How Columbia University is the new face of the Intellectual Intifada

Students have forever been the face of the young revolution, only now being louder, fearless, and more audacious.

Universities across the United States have been witnessing an expanding movement on campuses by students protesting for Palestine against the war waged by “Israel” and supported by the US. This movement is not new – this movement is reborn with a cause brushed under the history books only to be unearthed by those living it.

Students of the United States, of all ethnicities and backgrounds, are bringing back human rights activism, which dates back to the civil rights movement in the 1960s, which influenced the anti-war movement that was ignited during the American War on Vietnam.

The Gaza Solidarity Encampment at Columbia University, which instigated the domino effect of pro-Palestine protests in universities across America, is more than just a wave of uproar against the US government’s military and financial support for “Israel’s” genocide in Gaza. It represents the call to action, mirroring the voice of power, which, in turn, gives voice to resistance against injustice.

However, the domino effect is sending the US government into a spiral of panic. Why?

Complex yet simply put, student activism is making a comeback, through civil disobedience and peaceful protests, to challenge the imperialist system that uses the academic institution as a tool of social control to enforce its ideologies and conceal the failures of its own history and present. 

And being “woke” is sort of the boogeyman of the government, because the term itself challenges the government and looks it dead in the eye.

‘By all means necessary’ and peacefully

Student demonstrations, regardless of how peaceful they are, have always been a bone for the government to pick with ever since the 1968 protests at Columbia against the war in Vietnam. Other universities like the University of Michigan and NYU followed suit, and thus the anti-war movement gained traction and the attention of the American youth.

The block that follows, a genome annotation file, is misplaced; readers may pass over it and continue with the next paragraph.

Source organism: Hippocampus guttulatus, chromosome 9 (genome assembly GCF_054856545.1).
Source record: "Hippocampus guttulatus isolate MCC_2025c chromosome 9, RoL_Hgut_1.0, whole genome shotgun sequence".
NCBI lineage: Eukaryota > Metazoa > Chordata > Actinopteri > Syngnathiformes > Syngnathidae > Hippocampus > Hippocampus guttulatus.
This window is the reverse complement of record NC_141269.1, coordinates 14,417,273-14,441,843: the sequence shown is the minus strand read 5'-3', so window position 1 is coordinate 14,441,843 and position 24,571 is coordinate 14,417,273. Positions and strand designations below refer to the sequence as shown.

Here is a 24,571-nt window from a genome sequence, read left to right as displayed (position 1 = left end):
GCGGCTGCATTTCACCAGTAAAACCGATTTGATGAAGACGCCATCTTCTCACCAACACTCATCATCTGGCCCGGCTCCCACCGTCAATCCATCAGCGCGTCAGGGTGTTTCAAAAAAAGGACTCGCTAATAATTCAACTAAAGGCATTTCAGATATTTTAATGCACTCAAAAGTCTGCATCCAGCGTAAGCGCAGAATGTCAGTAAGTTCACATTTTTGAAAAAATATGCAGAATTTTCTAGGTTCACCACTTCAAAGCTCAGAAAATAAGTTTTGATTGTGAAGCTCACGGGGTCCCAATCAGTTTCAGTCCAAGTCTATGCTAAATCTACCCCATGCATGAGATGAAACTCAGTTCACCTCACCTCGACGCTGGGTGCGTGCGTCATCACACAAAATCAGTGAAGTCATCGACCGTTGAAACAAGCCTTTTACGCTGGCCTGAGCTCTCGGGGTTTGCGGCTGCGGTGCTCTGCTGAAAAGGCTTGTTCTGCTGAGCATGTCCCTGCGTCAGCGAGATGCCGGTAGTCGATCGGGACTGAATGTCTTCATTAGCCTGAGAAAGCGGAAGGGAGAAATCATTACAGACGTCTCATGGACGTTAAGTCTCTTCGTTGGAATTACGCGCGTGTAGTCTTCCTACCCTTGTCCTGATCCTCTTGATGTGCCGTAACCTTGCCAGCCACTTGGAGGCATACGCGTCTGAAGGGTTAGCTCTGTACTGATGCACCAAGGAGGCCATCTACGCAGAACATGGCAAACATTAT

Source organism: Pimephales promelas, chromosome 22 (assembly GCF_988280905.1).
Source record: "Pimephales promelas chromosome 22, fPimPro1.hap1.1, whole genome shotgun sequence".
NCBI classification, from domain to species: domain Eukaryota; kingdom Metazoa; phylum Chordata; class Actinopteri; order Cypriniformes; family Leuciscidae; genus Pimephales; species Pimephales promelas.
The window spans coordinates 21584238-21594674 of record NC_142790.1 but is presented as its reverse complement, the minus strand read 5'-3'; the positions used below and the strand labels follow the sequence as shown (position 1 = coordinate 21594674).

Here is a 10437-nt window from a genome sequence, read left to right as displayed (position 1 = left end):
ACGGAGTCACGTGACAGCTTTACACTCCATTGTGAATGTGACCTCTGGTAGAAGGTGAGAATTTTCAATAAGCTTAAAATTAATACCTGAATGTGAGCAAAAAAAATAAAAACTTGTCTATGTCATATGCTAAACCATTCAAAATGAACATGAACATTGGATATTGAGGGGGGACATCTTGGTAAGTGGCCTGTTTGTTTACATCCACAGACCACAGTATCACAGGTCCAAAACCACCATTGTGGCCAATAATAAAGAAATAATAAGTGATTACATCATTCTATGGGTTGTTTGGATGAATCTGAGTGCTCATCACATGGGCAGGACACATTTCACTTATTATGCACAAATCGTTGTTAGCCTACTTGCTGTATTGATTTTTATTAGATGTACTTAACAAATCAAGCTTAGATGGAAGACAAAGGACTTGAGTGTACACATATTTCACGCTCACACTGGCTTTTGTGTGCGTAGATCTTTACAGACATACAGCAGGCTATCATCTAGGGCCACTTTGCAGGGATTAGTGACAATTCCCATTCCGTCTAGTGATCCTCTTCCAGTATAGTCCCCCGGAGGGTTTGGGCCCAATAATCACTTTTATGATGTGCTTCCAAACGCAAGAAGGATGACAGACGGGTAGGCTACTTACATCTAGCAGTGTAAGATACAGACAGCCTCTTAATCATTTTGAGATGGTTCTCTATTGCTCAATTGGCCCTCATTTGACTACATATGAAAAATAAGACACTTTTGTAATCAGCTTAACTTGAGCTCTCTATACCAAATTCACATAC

As of last week, the Morningside campus of Columbia has been the stage of the Gaza Solidarity Encampment where tents have been set up by students, housing posters calling for the end of the siege and genocide in Gaza encouraged by Western allies. The on-site encampment was the venue of multiple forms of protests such as teach-ins (which began in the 1960s Vietnam protests), dances, and poetry readings, while other students were seen completing assignments and painting. 

Then comes the crackdown at the hands of New York’s finest, the NYPD. Picture this: America has a problem, instead of resorting to ways to solve the problem, who are they going to call? The police.

Columbia students, during their peaceful protests, have been calling for the complete divestment of the university from ties with “Israel” and the occupation’s business entities. 

However, in a shocking turn of events, NYPD Chief John Chell revealed that it was the University’s President Nemat “Minouche” Shafik (of Egyptian descent, by the way) who called the police after calling the demonstration a “clear and present danger.”

“To put this in perspective, the students that were arrested were peaceful, offered no resistance whatsoever, and were saying what they wanted to say in a peaceful manner,” he said.

Let’s go back 235 years, to the formation of the US Constitution, specifically the First Amendment, which states that “Congress shall make no law…abridging the freedom of speech, or of the press; or the right of the people peaceably to assemble, and to petition the government for a redress of grievances.”